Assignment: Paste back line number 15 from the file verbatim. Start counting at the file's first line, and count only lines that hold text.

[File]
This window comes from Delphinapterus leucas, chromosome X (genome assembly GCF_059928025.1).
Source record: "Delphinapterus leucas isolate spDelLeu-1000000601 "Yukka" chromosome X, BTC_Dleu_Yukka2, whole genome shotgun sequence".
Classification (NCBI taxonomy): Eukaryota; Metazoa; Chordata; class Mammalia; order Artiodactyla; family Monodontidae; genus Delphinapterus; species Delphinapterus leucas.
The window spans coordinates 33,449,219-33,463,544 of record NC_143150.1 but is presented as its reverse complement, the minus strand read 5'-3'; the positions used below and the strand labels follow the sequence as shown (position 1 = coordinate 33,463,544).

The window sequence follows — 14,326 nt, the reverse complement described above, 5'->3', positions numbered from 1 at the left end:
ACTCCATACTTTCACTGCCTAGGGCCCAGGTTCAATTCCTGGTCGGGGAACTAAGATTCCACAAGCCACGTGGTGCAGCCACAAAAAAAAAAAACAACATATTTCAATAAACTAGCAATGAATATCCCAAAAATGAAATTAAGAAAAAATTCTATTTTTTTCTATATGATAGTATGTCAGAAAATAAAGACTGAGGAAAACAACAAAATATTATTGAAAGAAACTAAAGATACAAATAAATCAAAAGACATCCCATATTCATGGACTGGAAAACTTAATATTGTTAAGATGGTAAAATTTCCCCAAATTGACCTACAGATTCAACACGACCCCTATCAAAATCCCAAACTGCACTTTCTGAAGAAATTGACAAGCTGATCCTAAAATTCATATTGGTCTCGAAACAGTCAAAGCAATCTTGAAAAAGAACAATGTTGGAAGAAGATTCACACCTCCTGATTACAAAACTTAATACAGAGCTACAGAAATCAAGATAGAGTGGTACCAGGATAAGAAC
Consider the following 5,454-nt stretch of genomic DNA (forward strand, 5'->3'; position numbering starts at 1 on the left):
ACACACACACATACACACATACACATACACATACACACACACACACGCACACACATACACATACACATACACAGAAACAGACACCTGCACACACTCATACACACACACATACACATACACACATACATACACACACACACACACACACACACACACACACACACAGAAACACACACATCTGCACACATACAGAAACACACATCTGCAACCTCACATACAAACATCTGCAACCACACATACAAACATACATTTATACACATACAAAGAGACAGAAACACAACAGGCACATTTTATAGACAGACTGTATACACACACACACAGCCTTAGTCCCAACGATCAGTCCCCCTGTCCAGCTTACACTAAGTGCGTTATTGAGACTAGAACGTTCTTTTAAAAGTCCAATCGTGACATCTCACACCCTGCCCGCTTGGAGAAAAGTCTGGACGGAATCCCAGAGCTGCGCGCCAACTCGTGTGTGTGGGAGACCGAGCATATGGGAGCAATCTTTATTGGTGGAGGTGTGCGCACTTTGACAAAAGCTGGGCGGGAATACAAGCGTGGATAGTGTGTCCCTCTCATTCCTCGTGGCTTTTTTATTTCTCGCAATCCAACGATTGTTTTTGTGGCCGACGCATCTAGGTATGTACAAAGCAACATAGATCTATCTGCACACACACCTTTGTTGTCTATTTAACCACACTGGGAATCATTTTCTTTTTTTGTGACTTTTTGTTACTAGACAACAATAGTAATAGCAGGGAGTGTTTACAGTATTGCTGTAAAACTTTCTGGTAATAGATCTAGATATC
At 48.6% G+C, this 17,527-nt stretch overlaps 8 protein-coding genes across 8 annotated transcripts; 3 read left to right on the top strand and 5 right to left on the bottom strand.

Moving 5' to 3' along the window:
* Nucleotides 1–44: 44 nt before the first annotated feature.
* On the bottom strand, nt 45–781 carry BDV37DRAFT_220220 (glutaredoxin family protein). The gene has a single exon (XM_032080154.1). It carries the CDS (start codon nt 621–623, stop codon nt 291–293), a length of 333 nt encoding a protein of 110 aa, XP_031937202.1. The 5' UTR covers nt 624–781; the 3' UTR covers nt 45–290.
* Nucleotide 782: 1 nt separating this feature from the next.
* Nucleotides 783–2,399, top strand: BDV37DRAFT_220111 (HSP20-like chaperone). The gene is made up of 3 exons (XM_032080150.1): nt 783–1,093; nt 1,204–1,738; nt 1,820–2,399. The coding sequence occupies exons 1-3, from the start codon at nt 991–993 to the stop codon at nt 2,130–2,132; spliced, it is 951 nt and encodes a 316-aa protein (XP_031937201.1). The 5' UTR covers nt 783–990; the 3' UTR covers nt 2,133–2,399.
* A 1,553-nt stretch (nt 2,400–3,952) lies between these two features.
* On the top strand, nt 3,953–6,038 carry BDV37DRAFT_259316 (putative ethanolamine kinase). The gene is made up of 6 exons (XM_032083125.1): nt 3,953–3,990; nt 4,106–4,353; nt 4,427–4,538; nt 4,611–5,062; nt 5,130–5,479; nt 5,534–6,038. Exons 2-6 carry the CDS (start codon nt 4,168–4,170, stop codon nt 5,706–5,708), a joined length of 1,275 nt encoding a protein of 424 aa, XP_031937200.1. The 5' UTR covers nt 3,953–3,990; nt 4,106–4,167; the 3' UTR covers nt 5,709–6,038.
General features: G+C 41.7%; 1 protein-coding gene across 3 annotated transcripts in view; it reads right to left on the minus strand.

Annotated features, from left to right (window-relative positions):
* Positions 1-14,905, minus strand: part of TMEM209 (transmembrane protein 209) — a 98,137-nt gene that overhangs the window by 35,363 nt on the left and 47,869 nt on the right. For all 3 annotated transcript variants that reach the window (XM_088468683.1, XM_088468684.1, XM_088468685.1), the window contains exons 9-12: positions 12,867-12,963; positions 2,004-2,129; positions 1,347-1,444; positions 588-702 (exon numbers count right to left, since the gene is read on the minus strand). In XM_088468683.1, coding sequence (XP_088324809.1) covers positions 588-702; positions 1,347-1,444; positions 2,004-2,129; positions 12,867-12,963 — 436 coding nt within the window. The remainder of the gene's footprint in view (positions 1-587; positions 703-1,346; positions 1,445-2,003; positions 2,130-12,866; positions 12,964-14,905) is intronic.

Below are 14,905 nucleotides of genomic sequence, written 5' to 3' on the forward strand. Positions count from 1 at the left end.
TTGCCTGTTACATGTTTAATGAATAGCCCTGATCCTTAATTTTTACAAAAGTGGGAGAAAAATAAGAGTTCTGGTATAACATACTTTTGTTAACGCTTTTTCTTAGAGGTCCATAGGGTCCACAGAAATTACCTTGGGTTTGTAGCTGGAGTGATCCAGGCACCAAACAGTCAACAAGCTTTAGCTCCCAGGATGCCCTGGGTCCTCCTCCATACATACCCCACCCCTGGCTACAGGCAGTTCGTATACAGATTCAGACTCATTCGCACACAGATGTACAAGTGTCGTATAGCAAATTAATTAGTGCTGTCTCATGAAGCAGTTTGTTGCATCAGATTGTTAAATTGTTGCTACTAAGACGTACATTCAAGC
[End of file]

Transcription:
* A 1,553-nt stretch (nt 2,400–3,952) lies between these two features.